The single most important demographic trend over the last century has been the rapid urbanization of the world. Just as recently as 1950, less than 30% of the total population lived in cities.
By the year 2030? It is expected that 60% of the world will be urbanized.
Highly developed countries already heavily rely on cities. People living in the United States (81%), Canada (82%), Australia (89%), or Germany (75%) mainly reside in urban areas, and there’s good reason for it. Take a look at this 3d map showing GDP contribution by city in the United States and you will notice that places like New York or Los Angeles have massive contributions to economic production. In fact, an impressive 52% of total economic output in the U.S. comes from the top 20 urban areas in the country.
This is true throughout the rest of the world as well. According to McKinsey, the world’s 600 largest cities generate 60% of all economic output. It is this great economic opportunity that is driving people from their farms to the newest urban centers. Specifically, it is in Africa and Asia that the world’s fastest growing cities can be found.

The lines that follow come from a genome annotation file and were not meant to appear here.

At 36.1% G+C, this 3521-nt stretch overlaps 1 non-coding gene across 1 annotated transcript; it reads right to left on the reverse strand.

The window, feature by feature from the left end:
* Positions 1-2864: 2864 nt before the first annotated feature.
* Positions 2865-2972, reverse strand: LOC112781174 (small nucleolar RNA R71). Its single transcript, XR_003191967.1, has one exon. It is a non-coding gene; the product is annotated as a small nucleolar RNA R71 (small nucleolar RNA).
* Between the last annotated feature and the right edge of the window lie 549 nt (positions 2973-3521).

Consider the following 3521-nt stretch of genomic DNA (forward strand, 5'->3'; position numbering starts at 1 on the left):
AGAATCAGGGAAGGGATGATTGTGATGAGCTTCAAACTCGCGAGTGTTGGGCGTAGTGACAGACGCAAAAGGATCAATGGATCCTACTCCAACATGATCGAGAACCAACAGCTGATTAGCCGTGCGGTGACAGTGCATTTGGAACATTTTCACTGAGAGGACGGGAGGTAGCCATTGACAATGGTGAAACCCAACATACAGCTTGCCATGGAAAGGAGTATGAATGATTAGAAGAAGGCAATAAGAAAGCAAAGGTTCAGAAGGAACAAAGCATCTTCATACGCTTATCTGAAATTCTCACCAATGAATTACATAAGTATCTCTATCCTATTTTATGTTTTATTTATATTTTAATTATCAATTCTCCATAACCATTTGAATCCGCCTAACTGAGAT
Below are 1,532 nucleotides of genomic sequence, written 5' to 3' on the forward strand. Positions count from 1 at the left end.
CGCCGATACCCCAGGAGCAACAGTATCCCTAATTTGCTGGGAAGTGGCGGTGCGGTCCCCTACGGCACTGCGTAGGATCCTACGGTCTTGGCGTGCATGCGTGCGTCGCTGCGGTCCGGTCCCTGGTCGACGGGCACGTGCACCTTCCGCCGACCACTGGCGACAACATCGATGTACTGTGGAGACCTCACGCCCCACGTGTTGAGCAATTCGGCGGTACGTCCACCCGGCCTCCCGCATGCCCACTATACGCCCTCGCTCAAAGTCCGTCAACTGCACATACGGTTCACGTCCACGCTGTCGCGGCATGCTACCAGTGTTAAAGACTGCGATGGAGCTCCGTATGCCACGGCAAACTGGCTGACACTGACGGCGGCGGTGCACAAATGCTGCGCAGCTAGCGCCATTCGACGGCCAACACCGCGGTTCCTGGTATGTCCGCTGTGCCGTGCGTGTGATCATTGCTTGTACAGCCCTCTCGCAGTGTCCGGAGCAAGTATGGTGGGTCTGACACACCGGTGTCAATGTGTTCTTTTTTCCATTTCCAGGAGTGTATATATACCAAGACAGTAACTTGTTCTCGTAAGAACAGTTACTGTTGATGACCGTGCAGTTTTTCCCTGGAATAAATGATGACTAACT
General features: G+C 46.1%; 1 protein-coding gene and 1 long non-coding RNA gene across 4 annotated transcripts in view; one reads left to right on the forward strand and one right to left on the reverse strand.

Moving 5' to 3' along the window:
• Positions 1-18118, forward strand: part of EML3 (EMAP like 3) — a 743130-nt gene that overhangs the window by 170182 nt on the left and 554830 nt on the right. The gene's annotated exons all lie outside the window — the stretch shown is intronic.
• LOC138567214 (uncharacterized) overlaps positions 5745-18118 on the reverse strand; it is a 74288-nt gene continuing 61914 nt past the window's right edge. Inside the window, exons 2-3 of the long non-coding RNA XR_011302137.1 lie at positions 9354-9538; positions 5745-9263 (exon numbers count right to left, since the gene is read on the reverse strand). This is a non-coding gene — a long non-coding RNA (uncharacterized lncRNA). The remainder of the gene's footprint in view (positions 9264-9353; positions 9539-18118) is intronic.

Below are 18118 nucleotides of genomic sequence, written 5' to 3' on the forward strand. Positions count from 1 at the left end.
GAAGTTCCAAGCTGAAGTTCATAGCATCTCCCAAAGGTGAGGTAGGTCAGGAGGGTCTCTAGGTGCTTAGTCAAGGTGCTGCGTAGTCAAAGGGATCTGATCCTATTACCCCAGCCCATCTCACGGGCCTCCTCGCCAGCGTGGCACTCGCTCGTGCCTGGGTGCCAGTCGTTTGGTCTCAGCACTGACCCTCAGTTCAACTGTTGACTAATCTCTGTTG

Countries such as China and India are at the forefront of this rapid development. New citizens are joining Delhi at a rate of 79 people per hour, while Shanghai continues to welcome 51 new citizens an hour. Africa will look very different than it has in the past as well. The World Economic Forum pointed out that in 1960 that Johannesburg was the only city in sub-Saharan Africa to have more than 1 million people. Fifty years later, there are 33 cities with more than 1 million in the region.